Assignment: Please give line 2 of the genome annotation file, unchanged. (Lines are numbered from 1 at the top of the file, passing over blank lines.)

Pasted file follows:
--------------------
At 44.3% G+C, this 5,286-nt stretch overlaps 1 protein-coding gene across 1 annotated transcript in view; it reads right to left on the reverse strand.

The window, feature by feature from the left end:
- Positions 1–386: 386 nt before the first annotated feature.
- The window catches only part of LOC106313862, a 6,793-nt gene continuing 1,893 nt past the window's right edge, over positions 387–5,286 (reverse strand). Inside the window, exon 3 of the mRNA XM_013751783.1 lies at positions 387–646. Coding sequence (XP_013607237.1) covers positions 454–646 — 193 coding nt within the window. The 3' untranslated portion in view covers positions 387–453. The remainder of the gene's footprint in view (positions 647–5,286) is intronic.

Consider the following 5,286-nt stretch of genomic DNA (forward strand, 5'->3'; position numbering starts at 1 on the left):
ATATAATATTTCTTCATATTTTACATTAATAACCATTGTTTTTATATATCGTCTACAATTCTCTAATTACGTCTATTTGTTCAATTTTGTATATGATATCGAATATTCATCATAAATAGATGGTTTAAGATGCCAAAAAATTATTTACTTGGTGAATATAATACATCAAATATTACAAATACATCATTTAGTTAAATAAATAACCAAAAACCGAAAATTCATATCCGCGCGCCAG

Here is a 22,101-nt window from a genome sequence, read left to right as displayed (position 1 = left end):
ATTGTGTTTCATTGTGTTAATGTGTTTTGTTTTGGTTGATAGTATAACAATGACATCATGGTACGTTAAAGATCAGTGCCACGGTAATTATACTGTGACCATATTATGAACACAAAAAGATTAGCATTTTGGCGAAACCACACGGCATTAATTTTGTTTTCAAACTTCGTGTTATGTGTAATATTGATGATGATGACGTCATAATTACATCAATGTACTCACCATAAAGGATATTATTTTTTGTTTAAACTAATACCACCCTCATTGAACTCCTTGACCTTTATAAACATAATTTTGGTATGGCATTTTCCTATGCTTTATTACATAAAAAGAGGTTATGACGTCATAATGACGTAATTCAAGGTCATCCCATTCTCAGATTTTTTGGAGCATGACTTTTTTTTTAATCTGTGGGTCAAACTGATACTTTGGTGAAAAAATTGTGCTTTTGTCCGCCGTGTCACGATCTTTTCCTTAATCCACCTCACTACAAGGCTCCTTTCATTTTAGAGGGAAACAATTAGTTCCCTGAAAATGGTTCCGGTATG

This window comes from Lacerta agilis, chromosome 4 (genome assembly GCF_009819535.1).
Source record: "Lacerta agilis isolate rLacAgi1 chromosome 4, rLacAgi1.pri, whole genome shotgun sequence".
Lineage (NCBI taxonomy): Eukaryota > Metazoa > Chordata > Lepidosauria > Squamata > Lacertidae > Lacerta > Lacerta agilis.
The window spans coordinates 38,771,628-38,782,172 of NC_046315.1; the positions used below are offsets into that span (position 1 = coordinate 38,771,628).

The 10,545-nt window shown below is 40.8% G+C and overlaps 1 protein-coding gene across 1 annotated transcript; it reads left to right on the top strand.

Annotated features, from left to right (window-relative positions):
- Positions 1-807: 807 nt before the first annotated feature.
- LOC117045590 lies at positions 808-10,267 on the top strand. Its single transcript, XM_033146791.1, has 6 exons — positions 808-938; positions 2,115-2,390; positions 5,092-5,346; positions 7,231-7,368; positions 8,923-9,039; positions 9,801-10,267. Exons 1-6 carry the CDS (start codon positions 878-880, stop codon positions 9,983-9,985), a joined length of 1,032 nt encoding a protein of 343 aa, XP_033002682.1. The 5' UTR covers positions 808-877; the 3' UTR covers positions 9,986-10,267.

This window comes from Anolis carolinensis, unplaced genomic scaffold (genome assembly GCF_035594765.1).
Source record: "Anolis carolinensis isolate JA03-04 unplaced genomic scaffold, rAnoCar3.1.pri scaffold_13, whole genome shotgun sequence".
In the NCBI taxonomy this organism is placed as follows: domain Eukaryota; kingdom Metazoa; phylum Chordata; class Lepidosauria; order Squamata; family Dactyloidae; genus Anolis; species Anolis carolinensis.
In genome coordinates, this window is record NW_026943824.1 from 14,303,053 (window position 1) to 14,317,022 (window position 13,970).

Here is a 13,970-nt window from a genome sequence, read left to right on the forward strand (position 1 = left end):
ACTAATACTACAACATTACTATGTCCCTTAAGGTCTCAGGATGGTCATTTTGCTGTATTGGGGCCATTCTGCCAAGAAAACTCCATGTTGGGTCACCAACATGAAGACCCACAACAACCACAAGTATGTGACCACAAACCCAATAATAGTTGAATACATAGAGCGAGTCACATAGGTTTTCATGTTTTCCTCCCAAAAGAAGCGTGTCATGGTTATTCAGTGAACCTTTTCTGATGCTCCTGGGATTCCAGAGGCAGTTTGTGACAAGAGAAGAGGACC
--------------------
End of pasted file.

The window, feature by feature from the left end: